The U.S. economy is likely to be be weaker than the global economy.
A. The dollar should be flat to lower.
B. This will result in increased U.S. exports and should be bullish for U.S. large-cap blue chip stocks.
C. Increased U.S. exports could also offset weakness of the housing market and result in a soft landing.
D. Major foreign stock market indexes should do well relative to the S&P 500.
E. Assets denominated in major foreign currencies should be flat to higher against the dollar.
F. If the dollar falls, causing commodity prices and inflation to rise, it will be bearish for U.S. bonds.
S&P 500 sectors which are “riding the wave” in scientific research and engineering innovation should outperform the S&P 500 itself.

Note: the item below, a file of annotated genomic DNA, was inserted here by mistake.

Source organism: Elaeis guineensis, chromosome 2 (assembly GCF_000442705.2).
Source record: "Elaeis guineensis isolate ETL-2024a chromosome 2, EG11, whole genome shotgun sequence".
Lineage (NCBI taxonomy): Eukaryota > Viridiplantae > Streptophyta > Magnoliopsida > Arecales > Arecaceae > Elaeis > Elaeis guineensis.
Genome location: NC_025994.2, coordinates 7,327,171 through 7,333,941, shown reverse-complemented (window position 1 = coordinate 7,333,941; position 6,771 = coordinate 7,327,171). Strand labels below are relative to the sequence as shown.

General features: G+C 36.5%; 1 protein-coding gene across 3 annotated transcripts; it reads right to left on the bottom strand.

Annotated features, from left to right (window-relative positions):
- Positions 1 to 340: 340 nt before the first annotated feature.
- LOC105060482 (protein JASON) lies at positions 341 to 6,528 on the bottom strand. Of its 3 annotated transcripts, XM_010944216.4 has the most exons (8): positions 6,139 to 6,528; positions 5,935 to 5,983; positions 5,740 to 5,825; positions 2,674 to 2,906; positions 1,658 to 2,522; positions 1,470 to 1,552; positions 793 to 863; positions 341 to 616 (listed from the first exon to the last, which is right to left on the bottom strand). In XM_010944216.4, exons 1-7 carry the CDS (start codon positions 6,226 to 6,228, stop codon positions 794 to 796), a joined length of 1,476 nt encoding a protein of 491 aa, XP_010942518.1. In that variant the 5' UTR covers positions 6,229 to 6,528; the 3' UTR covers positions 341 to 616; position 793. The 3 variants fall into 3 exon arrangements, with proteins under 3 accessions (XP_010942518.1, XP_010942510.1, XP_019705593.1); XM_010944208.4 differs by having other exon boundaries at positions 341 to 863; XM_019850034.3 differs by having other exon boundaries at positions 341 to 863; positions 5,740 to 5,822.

A. Health Care
B. Info Technology
If energy, commodity prices, real estate, and U.S. inflation fall in the short term, they are certain to rise in the long term. Accumulate on weakness:
A. Energy producers.
B. Metals and mining companies.
C. Inflation-protected securities.
D. Real estate, forestry companies which own much real estate per share, and possibly homebuilders.
E. Assets denominated in Canadian and Australian dollars.
F. Water resources.
We are likely to see a trend to increased participation by Democrats in the U.S. government for at least several years.
A. Taxes and government spending on domestic social programs will tend to rise.
B. Defense spending and military campaigns abroad may fall.
C. The stock market typically responds well to Democrats and to governments where Democrats and Republicans have equal power.